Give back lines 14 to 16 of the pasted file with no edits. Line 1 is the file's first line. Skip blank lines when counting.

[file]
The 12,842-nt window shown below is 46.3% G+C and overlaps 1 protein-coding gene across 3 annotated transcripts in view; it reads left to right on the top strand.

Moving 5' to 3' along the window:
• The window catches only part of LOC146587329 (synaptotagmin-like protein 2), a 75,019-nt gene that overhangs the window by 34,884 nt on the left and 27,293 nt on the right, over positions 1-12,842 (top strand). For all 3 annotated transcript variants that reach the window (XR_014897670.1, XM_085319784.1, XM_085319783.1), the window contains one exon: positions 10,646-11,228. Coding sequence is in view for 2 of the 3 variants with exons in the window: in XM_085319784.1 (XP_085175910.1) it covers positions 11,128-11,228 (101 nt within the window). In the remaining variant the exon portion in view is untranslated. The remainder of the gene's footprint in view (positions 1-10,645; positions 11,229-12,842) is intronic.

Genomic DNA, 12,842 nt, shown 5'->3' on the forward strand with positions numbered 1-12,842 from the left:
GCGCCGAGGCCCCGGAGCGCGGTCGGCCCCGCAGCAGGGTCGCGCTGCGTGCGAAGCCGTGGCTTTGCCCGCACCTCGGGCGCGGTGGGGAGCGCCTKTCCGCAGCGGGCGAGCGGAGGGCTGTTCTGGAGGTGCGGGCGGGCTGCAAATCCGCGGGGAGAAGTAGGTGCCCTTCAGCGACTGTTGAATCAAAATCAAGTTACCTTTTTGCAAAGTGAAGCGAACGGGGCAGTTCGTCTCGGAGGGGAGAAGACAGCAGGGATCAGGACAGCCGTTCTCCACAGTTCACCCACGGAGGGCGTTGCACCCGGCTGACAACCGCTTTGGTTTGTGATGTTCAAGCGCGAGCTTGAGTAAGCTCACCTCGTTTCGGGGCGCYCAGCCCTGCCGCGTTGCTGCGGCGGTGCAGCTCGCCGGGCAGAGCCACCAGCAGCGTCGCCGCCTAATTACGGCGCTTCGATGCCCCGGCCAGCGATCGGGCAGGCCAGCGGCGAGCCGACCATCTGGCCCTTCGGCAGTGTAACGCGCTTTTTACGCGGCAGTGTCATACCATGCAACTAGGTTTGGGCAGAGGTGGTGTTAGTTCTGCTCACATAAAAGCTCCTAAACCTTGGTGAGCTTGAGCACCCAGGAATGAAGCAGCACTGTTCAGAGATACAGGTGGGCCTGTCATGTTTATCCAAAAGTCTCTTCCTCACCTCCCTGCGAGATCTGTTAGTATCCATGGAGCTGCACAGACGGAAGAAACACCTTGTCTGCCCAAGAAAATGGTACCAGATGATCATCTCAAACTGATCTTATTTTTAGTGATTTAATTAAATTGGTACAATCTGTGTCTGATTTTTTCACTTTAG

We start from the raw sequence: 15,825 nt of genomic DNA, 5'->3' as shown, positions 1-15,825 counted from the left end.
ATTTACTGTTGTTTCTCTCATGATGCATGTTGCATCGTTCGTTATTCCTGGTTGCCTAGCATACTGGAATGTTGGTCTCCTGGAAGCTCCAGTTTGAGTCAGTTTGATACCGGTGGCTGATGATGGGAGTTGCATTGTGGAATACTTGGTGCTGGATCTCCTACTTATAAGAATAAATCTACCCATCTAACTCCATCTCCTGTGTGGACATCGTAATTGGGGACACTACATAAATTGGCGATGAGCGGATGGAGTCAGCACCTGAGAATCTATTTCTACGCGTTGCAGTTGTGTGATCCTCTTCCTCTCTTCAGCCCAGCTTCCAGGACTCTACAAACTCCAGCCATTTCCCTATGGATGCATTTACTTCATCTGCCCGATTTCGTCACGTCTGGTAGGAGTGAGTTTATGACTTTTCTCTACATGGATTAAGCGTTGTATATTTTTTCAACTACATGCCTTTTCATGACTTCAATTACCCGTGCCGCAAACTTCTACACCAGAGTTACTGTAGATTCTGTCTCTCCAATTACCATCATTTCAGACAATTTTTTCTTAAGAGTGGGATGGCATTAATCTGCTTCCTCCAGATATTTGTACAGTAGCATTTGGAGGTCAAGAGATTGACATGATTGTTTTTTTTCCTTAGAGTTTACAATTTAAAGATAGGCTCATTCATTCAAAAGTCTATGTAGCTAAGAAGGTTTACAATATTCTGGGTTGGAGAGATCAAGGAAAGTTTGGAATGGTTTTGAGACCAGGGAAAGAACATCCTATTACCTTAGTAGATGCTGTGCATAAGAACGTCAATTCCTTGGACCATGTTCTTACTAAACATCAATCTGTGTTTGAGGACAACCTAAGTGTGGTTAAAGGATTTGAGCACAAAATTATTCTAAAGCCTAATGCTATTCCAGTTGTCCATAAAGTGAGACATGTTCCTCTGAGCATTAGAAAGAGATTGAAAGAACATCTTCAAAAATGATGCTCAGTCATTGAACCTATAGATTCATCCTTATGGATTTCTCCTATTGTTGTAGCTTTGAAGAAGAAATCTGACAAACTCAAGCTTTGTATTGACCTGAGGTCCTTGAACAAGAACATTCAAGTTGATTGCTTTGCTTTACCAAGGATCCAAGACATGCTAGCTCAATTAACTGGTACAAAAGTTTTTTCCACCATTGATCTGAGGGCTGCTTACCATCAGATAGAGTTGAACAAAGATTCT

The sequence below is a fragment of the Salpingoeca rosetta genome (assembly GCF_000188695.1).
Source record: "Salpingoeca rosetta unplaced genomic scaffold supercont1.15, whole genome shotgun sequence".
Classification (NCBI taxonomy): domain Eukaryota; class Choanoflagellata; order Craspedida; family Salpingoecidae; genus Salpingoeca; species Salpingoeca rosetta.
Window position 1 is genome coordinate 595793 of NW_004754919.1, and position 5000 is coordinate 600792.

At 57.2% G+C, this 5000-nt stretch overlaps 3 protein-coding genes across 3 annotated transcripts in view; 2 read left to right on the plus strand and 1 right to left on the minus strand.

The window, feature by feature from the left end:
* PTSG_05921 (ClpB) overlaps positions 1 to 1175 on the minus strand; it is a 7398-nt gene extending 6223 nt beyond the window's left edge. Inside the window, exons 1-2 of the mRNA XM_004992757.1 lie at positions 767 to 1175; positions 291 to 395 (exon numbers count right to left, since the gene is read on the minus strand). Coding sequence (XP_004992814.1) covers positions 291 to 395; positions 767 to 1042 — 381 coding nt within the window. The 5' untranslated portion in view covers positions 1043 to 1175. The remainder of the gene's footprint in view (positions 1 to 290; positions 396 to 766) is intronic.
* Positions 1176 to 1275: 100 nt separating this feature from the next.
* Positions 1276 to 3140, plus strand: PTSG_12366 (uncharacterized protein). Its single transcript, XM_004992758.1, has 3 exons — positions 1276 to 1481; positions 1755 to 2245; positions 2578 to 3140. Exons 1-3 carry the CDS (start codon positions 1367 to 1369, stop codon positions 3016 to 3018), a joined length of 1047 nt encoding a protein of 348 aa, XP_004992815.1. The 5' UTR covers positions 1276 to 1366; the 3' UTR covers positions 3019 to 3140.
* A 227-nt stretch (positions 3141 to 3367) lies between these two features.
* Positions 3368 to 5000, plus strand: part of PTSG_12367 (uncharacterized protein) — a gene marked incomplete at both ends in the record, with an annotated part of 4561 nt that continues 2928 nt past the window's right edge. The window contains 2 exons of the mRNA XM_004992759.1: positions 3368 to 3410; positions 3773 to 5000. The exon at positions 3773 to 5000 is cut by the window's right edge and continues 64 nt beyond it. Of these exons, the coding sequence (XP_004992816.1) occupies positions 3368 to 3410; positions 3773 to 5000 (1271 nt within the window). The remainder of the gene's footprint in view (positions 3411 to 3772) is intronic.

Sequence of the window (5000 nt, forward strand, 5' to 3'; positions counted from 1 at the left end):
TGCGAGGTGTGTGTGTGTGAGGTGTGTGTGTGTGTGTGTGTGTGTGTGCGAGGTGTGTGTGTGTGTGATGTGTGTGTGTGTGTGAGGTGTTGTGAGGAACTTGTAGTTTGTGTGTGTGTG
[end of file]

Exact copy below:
* PTSG_05921 (ClpB) overlaps positions 1 to 1175 on the minus strand; it is a 7398-nt gene extending 6223 nt beyond the window's left edge. Inside the window, exons 1-2 of the mRNA XM_004992757.1 lie at positions 767 to 1175; positions 291 to 395 (exon numbers count right to left, since the gene is read on the minus strand). Coding sequence (XP_004992814.1) covers positions 291 to 395; positions 767 to 1042 — 381 coding nt within the window. The 5' untranslated portion in view covers positions 1043 to 1175. The remainder of the gene's footprint in view (positions 1 to 290; positions 396 to 766) is intronic.
* Positions 1176 to 1275: 100 nt separating this feature from the next.
* Positions 1276 to 3140, plus strand: PTSG_12366 (uncharacterized protein). Its single transcript, XM_004992758.1, has 3 exons — positions 1276 to 1481; positions 1755 to 2245; positions 2578 to 3140. Exons 1-3 carry the CDS (start codon positions 1367 to 1369, stop codon positions 3016 to 3018), a joined length of 1047 nt encoding a protein of 348 aa, XP_004992815.1. The 5' UTR covers positions 1276 to 1366; the 3' UTR covers positions 3019 to 3140.